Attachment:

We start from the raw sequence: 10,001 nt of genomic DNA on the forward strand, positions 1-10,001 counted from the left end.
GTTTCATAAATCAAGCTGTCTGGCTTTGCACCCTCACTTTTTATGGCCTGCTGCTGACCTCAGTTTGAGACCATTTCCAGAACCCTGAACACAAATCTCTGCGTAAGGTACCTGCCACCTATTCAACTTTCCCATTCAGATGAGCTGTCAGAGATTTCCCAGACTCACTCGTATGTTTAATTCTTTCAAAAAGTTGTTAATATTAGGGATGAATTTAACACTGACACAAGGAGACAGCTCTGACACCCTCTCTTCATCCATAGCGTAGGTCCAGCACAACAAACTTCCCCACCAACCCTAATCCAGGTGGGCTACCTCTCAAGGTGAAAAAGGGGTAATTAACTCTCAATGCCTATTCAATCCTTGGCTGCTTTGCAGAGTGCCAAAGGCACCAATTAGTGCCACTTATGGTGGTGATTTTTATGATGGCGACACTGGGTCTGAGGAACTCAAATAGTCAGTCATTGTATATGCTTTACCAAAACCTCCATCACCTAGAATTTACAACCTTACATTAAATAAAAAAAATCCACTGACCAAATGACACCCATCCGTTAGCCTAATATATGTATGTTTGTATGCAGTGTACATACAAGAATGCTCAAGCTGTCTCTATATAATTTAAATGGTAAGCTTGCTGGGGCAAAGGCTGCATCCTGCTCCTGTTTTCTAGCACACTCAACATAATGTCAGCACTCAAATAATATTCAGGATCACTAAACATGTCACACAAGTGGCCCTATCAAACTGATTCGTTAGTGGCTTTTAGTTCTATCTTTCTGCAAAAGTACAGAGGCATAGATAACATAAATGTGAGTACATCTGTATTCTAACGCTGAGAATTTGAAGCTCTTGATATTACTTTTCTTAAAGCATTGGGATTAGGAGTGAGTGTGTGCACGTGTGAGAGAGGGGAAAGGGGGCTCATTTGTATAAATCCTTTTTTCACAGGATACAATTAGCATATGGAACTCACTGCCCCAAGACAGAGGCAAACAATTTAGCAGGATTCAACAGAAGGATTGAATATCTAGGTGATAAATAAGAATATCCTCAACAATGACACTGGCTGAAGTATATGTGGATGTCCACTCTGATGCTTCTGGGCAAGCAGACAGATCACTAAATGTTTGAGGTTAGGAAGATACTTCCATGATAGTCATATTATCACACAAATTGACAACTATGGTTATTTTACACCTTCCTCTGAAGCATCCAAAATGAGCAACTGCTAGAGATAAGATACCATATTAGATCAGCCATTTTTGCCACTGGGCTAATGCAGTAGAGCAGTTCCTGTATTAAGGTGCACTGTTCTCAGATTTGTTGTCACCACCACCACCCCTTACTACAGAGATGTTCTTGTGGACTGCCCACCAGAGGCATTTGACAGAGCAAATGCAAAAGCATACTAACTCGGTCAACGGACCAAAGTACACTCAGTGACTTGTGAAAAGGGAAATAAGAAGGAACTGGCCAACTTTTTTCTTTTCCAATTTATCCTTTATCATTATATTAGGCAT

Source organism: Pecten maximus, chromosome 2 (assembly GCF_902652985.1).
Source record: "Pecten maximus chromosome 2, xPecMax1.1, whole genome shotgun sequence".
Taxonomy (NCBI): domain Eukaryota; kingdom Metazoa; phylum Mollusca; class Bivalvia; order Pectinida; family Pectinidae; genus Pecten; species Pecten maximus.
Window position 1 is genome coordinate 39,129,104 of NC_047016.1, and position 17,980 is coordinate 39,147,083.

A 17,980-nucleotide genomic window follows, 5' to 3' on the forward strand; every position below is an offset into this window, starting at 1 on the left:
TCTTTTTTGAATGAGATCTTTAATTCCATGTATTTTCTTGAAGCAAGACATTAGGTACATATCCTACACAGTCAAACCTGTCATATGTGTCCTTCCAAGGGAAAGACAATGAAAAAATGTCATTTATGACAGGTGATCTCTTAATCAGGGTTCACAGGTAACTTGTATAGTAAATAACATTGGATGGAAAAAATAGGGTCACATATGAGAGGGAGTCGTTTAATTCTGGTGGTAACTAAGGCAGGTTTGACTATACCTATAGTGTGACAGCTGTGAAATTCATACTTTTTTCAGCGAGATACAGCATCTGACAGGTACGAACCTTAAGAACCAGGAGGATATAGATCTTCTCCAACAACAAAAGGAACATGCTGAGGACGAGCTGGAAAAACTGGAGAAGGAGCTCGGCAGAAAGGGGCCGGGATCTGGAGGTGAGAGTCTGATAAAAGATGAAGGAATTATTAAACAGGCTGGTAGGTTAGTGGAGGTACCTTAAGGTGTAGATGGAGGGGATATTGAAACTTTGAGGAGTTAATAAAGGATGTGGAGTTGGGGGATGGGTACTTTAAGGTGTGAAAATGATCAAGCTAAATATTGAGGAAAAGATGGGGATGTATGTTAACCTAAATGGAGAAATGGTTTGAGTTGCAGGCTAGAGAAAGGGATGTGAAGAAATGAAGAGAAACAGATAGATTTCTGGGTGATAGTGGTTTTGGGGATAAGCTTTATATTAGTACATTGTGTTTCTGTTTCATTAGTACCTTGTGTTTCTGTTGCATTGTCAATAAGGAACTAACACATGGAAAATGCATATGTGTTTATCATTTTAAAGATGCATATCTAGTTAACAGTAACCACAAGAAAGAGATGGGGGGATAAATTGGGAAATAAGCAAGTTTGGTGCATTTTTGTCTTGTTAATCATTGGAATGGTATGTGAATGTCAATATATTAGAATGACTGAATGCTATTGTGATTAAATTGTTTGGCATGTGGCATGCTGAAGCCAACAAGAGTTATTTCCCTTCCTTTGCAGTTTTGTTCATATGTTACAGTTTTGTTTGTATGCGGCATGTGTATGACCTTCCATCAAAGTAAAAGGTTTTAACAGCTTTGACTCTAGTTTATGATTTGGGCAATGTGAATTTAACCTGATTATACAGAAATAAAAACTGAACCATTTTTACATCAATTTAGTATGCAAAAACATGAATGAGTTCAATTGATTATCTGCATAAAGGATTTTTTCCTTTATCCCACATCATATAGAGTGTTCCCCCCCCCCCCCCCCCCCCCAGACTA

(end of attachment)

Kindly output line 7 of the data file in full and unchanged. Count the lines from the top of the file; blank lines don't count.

A 17,980-nucleotide genomic window follows, 5' to 3' on the forward strand; every position below is an offset into this window, starting at 1 on the left: